Assessment of Winch-Assist Skidder in Gisborne, New Zealand
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Executive Summary: Winch-assist systems are commonly used to expand ground-based operations onto steeper terrain. Skidders tethered to winch-assist machines are becoming popular in New Zealand as a method of extraction, however little is known about the productivity and soil disturbance effects from this system. The aim of this research was to improve the industry’s knowledge of winch-assisted skidder systems. An investigation was carried out in Emerald Forest, about 30km south-west of Gisborne, of an operation using a Falcon Winch Assist machine and a six-wheeled Tigercat 635G grapple skidder over a period of three days. Objectives were to determine the productivity of the winch-assisted skidder operation, to carry out a soil disturbance assessment on the slopes, and to evaluate the benefits of utilising this system.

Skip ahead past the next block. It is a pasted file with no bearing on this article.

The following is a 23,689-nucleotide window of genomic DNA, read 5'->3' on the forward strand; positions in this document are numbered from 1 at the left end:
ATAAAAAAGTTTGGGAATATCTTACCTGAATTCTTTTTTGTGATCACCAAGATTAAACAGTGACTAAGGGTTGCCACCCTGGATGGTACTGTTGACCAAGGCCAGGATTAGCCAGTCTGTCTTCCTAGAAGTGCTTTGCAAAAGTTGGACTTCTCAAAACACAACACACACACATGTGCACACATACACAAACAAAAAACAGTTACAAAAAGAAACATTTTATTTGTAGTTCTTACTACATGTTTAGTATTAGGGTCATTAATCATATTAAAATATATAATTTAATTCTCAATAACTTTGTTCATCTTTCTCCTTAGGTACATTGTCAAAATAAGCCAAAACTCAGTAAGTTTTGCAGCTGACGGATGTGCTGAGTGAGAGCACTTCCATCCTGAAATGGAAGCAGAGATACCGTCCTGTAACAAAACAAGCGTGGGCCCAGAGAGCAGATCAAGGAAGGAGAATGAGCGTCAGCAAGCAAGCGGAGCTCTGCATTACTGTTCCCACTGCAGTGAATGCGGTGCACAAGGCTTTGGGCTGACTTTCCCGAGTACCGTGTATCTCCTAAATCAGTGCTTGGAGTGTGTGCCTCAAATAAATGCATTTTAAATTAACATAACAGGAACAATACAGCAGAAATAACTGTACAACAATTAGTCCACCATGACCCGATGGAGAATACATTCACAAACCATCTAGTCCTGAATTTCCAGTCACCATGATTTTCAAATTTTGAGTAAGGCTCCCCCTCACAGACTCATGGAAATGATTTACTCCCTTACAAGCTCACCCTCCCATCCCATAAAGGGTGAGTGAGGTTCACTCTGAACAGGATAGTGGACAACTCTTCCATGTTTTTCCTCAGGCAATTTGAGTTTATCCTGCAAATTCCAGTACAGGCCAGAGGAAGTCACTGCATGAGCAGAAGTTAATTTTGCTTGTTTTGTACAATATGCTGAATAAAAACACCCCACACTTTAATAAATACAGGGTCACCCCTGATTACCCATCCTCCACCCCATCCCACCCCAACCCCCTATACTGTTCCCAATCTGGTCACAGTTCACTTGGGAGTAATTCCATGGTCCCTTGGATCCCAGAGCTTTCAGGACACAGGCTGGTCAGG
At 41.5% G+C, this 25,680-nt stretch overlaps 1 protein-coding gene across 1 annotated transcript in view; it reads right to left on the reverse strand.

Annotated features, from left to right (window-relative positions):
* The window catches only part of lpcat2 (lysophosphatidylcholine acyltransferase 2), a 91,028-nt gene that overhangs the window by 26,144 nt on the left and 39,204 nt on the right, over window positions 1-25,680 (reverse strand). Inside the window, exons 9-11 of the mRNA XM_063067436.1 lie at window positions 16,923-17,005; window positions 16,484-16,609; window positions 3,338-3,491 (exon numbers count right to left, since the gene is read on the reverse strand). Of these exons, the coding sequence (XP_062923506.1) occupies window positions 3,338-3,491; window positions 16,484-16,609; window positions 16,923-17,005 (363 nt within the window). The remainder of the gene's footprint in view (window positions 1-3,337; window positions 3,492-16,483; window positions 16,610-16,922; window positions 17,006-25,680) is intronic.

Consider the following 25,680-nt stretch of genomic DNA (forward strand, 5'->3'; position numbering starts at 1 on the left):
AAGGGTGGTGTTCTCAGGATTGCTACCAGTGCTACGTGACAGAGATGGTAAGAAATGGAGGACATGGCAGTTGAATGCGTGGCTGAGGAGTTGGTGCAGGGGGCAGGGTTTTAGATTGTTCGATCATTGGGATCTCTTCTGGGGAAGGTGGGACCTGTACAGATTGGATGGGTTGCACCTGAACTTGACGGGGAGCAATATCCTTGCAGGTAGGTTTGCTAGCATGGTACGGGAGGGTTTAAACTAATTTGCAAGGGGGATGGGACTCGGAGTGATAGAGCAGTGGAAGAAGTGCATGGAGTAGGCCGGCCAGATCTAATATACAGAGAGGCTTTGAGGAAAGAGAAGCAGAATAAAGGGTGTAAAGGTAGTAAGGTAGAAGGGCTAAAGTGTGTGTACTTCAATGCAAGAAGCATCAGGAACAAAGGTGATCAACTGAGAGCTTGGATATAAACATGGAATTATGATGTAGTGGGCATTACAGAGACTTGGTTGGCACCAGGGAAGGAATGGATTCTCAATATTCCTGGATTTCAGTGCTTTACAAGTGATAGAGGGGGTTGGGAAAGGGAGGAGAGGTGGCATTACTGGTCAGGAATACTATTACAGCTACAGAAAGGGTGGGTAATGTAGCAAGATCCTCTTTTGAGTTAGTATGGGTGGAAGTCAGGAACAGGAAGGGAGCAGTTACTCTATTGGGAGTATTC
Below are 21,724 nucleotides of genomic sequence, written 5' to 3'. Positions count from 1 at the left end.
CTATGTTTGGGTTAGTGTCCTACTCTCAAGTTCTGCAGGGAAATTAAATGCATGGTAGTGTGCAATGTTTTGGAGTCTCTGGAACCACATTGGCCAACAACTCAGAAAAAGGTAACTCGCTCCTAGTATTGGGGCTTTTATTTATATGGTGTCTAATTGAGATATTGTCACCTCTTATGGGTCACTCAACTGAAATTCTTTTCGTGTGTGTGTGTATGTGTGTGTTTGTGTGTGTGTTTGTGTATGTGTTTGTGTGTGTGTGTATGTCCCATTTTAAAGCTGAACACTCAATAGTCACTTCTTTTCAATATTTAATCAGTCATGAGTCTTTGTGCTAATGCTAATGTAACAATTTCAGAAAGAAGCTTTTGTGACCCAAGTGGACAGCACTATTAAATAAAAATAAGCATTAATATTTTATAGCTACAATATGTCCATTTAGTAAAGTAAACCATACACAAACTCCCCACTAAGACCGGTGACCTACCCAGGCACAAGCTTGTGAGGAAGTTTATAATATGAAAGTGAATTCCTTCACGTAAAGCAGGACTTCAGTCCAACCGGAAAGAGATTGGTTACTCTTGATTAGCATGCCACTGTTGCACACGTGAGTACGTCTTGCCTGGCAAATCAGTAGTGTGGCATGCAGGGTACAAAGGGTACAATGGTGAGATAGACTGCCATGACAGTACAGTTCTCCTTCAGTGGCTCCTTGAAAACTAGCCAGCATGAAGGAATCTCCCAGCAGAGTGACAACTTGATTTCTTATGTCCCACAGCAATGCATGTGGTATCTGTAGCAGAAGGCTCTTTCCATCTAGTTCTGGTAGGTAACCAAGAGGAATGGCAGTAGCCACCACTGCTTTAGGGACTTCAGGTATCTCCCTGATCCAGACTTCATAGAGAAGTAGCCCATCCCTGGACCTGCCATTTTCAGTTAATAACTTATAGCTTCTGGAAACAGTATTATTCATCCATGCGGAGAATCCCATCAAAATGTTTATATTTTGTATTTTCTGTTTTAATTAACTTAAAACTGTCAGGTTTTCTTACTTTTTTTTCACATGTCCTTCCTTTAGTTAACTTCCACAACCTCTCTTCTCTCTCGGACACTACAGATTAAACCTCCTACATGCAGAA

Productivity was assessed by measuring 121 skidder cycles over two different skidder paths using standard time study methods. The skidder paths followed the same main trail from the landing for 150m before diverging down different sides of a ridge. Bunches were extracted from different distances along the paths. Skidder Path 1 had a maximum slope of 33 degrees (65%) and was 300m long. Skidder Path 2 had a maximum slope of 30 degrees (58%) and was 315m long. As expected, as the extraction distance increased, the cycle time of the skidder increased and productivity decreased. The average skidder productivity over the study period was 65.0 cubic metres per productive machine hour (m3 /PMH). The average productivity per scheduled machine hour (SMH) was 48.7 m3 /SMH. Machine utilisation was 75%. This was largely attributed to a significant mechanical delay which stopped the skidder from working for half of the second day of the study. The soil disturbance assessment was carried out post-harvest using a line transect method collecting 902 data points over three different sites. The assessment combined the effect on site of the winchassist skidder, the tracked felling machine and the shovel logger. The three sites resulted in deep disturbance across 17%, 11% and 10% of the sites measured, where deep disturbance was defined as exposure of subsoil. Shallow disturbance, defined as mixing of litter and topsoil, occurred in 27%, 20% and 21% of the three sites respectively. In this particular setting, the use of the winch-assisted skidder contributed to saving the construction of 720m of road, a large culvert crossing and two skid sites that were originally planned. A forest area of 19.3 hectares which was planned to be harvested by cable yarder was scheduled for this winch-assisted skidder system, with significant savings in logging cost. Other benefits of using this system included increasing the utilisation of the winch machine by tethering both the felling machine and skidder. By enabling more days logging due to the ability to work in poor weather conditions, overall system productivity was improved. The ability to extract stems away from waterways resulted in the riparian strips being left intact, reducing the impact of harvesting on the waterways. It was evident that maintaining a mix of extraction distances throughout the day was necessary to ensure that the processor on the landing had adequate buffer stock and was not waiting for wood throughout the day.